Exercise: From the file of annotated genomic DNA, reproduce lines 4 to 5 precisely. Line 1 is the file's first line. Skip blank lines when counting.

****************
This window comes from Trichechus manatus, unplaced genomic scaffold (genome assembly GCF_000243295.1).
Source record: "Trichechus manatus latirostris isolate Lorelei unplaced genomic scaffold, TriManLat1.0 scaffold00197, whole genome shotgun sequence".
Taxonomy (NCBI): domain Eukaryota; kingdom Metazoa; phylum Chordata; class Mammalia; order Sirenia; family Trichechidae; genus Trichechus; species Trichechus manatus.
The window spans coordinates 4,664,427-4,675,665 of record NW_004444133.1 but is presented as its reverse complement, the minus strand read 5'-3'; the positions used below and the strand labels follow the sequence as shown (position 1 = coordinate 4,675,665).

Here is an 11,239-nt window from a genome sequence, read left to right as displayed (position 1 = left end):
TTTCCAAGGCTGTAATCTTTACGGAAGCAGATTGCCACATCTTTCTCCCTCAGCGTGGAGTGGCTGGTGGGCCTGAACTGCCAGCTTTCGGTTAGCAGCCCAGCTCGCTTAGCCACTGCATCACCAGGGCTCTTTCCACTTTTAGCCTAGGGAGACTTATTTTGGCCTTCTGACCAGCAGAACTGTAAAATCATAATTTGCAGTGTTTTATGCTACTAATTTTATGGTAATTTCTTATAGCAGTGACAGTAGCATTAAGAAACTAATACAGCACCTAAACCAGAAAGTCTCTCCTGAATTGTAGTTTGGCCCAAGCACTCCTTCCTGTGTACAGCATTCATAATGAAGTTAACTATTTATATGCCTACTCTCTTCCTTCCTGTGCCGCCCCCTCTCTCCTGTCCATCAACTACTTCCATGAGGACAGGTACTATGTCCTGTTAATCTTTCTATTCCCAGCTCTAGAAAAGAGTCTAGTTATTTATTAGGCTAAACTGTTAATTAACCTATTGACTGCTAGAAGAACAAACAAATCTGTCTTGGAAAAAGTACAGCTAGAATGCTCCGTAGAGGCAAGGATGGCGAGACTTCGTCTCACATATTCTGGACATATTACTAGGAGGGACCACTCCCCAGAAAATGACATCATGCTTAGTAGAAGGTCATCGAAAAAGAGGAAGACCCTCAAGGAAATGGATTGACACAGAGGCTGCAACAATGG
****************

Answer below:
The window spans coordinates 4,664,427-4,675,665 of record NW_004444133.1 but is presented as its reverse complement, the minus strand read 5'-3'; the positions used below and the strand labels follow the sequence as shown (position 1 = coordinate 4,675,665).

Here is an 11,239-nt window from a genome sequence, read left to right as displayed (position 1 = left end):